Now that I’m in the middle of a new semester of JOUR 121 and closing in on our data journalism unit, I’m recalling a day from last year when I mentioned to our newspaper staff that we were starting said-unit in said-class. Each person in the room who had taken JOUR 121 let out a discernible “ugh.” Apparently, the class was a form of torment for them, what with the audio, the video, and the data journalism.
In other words, they loved it.
Well, that’s a little strong. But the point is their audible “ughs” were also a little strong. When I questioned them about why they always acted as if JOUR 121 was boot camp, they replied that it was like boot camp.
Um, guys. Perhaps that’s not a bad thing. And here’s why: In today’s market, you betta hustle. No one is going to offer you a job for sitting at the computer writing about how you feel about the topic du jour, sans evidence, but avec the rant. Not happening.
Since I love you, dear students, I’m here to
kick your encourage you to learn and experiment with every skill you can, while it only costs you $46 a unit (at a California Community College) and while you are living under your parents’ roof. We live in the Bay Area, and things are competitive. You’re gonna want to be employable. Very, very employable. (And good at what you do.)
A good place to start is by being tech-savvy. (Did I mention we live in the Bay Area?) Data journalism, in my opinion, offers one of the most abundant journalism job fields.For one, check out this photo posted on Twitter from the recent NICAR conference:
So, making careful decisions about how you choose to “position” yourself in this field is wise. But careful and deliberate decisions are not limited to what type of journalism you are hoping to go into, consider how many of these fairly basic things you done to position yourself for career success:
- Start a blog. As my former student, Nico Triunfante, told my current class, having a blog serves as a live portfolio. He’s showcasing so many things on his blog, The Lunch Table, from video to writing to managing others (since he invites other writers to contribute). Blogs are required in my JOUR 121 class because blogging brings out a variety of skills. You are essentially managing your own publication. In addition to showcasing skills, though, good blog topics actually create opportunity because you are being entrepreneurial when you blog. Consider how many blogs lead to books or other kinds of opportunities. This is a great way to create your own job path.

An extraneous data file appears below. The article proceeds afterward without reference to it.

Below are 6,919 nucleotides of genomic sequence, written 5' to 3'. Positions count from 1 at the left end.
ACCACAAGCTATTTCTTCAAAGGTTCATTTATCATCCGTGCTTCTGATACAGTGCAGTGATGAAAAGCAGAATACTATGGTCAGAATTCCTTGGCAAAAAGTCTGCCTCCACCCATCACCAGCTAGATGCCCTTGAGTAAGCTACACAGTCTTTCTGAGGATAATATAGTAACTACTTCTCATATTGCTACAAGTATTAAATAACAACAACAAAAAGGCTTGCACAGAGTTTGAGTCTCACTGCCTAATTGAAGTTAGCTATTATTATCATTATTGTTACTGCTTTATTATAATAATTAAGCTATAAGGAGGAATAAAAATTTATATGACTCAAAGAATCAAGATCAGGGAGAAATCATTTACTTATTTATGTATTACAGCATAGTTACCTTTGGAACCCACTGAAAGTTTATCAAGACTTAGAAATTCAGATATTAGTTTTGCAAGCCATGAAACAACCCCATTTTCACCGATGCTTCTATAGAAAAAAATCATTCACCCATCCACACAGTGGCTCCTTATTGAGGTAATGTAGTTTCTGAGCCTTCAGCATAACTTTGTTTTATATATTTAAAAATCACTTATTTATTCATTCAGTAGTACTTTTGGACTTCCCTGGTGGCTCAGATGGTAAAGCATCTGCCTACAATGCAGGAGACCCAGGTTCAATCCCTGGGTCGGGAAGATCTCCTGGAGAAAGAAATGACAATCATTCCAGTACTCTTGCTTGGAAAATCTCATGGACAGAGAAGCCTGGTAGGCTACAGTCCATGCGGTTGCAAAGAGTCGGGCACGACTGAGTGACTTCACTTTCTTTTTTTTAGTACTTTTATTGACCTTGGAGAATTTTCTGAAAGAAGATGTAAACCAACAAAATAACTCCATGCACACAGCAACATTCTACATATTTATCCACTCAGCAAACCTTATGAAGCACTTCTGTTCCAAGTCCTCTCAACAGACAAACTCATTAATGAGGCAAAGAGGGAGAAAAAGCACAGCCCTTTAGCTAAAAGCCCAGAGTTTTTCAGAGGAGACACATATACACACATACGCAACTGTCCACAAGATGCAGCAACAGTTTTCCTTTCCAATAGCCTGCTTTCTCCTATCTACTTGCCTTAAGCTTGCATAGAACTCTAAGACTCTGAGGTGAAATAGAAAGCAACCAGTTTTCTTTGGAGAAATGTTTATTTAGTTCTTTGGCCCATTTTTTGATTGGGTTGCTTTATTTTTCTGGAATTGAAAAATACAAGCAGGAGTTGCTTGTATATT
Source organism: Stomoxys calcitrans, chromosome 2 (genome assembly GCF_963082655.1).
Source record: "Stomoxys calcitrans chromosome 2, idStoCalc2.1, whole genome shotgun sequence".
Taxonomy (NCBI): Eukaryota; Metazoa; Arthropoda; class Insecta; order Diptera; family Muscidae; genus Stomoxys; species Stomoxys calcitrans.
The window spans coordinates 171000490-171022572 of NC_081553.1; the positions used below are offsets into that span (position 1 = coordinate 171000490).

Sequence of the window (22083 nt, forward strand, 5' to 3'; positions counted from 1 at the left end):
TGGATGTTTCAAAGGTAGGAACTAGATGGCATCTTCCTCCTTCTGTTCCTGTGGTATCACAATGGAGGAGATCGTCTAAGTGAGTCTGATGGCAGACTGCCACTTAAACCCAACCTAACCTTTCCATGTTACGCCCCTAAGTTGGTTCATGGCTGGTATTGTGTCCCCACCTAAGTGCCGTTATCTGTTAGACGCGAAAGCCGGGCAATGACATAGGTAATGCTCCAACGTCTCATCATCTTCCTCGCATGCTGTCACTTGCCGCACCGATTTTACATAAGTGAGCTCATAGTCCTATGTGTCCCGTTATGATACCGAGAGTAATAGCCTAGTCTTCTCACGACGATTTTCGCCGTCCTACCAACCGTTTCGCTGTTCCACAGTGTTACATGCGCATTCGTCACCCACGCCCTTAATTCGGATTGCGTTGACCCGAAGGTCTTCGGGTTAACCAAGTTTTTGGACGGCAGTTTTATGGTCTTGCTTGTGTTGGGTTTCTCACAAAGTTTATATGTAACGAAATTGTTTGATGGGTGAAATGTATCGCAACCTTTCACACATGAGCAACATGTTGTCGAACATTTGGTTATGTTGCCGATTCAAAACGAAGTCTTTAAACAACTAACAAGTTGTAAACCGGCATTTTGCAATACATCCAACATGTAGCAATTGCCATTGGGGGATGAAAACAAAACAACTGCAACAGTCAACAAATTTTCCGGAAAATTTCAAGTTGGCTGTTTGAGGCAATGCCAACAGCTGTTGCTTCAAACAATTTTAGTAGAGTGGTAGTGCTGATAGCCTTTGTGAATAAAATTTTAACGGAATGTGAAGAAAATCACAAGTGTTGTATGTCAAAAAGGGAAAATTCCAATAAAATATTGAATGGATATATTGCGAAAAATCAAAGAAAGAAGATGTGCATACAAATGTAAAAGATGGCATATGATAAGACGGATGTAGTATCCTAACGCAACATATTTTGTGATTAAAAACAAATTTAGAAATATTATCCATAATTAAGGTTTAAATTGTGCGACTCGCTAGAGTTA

- Build your network. Yeah, you’re in college doing college-y things. Let building a network be one of them. Not the we-hooked-up-at-a-party kind, but the kind in which you connect with people on Twitter, reach out at conferences (ahem, go to conferences), beef up that LinkedIn page.
- Get out front. Know what’s being experimented with next in journalism. This turbulent time in our industry means (some) people are trying lots of things. Being aware of what those experiments are–and playing around with them yourself–could make you an “expert” when few other people yet know what they are doing. Think Snapchat. Think virtual reality. Are you playing with these things? (And by the way, these things aren’t exactly new at this point. The point: Find out what is.) If you can’t take a class that focuses on journalistic experimentation, start on your own. And when you do, put your work out there and on your resume. You aren’t being a dilettante. We need people who are willing to experiment. Be that person.
- Continue your education. OK, you’re already a college student. This may seem like an odd thing to end up on this list. But really, it’s connected to each of the preceding bullets. When you take a free MOOC or build a PLN on Twitter, you are a) taking initiative, b) expanding the professionals you are in touch with, and c) keeping abreast of what’s developing in journalism. You might feel overwhelmed with all you’re doing now, but when you possibly can, consider these free options:
- The Knight Center for Journalism in the Americas offers fantastic data and social media journalism courses every few months.
- Journalism and Media Studies Centre also has begun to offer data journalism MOOCs, with one starting this April.
- Try the free training over at Mulin Blog Online J-School. Announcements regarding the courses seem to be more current on the Facebook page.
- NewsU from Poynter has a ton of free (and paid) courses and webinars. Take your pick.
- NPR’s site for training its own is open to all. More written tutorials than actual classes.
- Check out the free series at CUNY J-School as well.
- Not free, but almost: DigitalEd from MediaShift also offers webinars.
There’s more out there; to find it, you’re going to have to hustle for that too. Get used to that boot-camp feel, kids. Journalism is always going to require you to take initiative. Do yourself a favor, and start now.